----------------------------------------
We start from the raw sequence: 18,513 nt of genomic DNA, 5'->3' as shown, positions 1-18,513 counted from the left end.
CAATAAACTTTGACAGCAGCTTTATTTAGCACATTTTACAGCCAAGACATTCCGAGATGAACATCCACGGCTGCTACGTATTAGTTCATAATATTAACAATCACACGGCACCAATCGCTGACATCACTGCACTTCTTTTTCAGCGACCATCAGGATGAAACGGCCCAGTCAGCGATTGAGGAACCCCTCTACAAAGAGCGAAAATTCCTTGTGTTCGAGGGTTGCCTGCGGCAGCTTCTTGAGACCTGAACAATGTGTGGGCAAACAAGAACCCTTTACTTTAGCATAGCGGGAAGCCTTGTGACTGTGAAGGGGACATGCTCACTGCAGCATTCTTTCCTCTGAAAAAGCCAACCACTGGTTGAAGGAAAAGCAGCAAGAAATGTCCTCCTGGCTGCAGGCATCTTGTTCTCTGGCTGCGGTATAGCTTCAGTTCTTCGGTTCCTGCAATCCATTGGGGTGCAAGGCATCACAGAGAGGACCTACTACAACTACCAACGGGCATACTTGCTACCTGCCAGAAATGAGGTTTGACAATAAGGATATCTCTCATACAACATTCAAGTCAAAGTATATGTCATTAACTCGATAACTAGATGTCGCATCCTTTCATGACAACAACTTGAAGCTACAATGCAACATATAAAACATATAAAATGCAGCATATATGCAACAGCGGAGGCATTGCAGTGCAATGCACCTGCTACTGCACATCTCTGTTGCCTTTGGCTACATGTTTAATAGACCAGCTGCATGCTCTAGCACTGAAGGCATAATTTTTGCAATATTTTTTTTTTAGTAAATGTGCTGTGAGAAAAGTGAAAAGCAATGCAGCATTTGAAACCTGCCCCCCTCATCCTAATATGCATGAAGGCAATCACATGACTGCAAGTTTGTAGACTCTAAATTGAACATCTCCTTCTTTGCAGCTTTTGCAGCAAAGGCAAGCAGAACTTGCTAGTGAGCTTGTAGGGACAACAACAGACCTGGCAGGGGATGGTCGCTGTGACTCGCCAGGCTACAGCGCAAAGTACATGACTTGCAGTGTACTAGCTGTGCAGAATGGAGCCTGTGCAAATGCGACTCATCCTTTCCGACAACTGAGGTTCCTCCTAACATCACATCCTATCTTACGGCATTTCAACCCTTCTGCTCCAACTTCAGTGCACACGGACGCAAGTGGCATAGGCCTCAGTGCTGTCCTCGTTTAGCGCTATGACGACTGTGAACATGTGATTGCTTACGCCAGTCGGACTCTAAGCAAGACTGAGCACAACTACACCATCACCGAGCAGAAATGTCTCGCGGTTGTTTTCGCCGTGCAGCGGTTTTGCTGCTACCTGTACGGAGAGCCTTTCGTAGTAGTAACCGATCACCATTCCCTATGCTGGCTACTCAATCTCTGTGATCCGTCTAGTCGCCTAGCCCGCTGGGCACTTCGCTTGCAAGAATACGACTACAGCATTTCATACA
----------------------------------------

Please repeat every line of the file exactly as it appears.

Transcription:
We start from the raw sequence: 18,513 nt of genomic DNA, 5'->3' as shown, positions 1-18,513 counted from the left end.
CAATAAACTTTGACAGCAGCTTTATTTAGCACATTTTACAGCCAAGACATTCCGAGATGAACATCCACGGCTGCTACGTATTAGTTCATAATATTAACAATCACACGGCACCAATCGCTGACATCACTGCACTTCTTTTTCAGCGACCATCAGGATGAAACGGCCCAGTCAGCGATTGAGGAACCCCTCTACAAAGAGCGAAAATTCCTTGTGTTCGAGGGTTGCCTGCGGCAGCTTCTTGAGACCTGAACAATGTGTGGGCAAACAAGAACCCTTTACTTTAGCATAGCGGGAAGCCTTGTGACTGTGAAGGGGACATGCTCACTGCAGCATTCTTTCCTCTGAAAAAGCCAACCACTGGTTGAAGGAAAAGCAGCAAGAAATGTCCTCCTGGCTGCAGGCATCTTGTTCTCTGGCTGCGGTATAGCTTCAGTTCTTCGGTTCCTGCAATCCATTGGGGTGCAAGGCATCACAGAGAGGACCTACTACAACTACCAACGGGCATACTTGCTACCTGCCAGAAATGAGGTTTGACAATAAGGATATCTCTCATACAACATTCAAGTCAAAGTATATGTCATTAACTCGATAACTAGATGTCGCATCCTTTCATGACAACAACTTGAAGCTACAATGCAACATATAAAACATATAAAATGCAGCATATATGCAACAGCGGAGGCATTGCAGTGCAATGCACCTGCTACTGCACATCTCTGTTGCCTTTGGCTACATGTTTAATAGACCAGCTGCATGCTCTAGCACTGAAGGCATAATTTTTGCAATATTTTTTTTTTAGTAAATGTGCTGTGAGAAAAGTGAAAAGCAATGCAGCATTTGAAACCTGCCCCCCTCATCCTAATATGCATGAAGGCAATCACATGACTGCAAGTTTGTAGACTCTAAATTGAACATCTCCTTCTTTGCAGCTTTTGCAGCAAAGGCAAGCAGAACTTGCTAGTGAGCTTGTAGGGACAACAACAGACCTGGCAGGGGATGGTCGCTGTGACTCGCCAGGCTACAGCGCAAAGTACATGACTTGCAGTGTACTAGCTGTGCAGAATGGAGCCTGTGCAAATGCGACTCATCCTTTCCGACAACTGAGGTTCCTCCTAACATCACATCCTATCTTACGGCATTTCAACCCTTCTGCTCCAACTTCAGTGCACACGGACGCAAGTGGCATAGGCCTCAGTGCTGTCCTCGTTTAGCGCTATGACGACTGTGAACATGTGATTGCTTACGCCAGTCGGACTCTAAGCAAGACTGAGCACAACTACACCATCACCGAGCAGAAATGTCTCGCGGTTGTTTTCGCCGTGCAGCGGTTTTGCTGCTACCTGTACGGAGAGCCTTTCGTAGTAGTAACCGATCACCATTCCCTATGCTGGCTACTCAATCTCTGTGATCCGTCTAGTCGCCTAGCCCGCTGGGCACTTCGCTTGCAAGAATACGACTACAGCATTTCATACA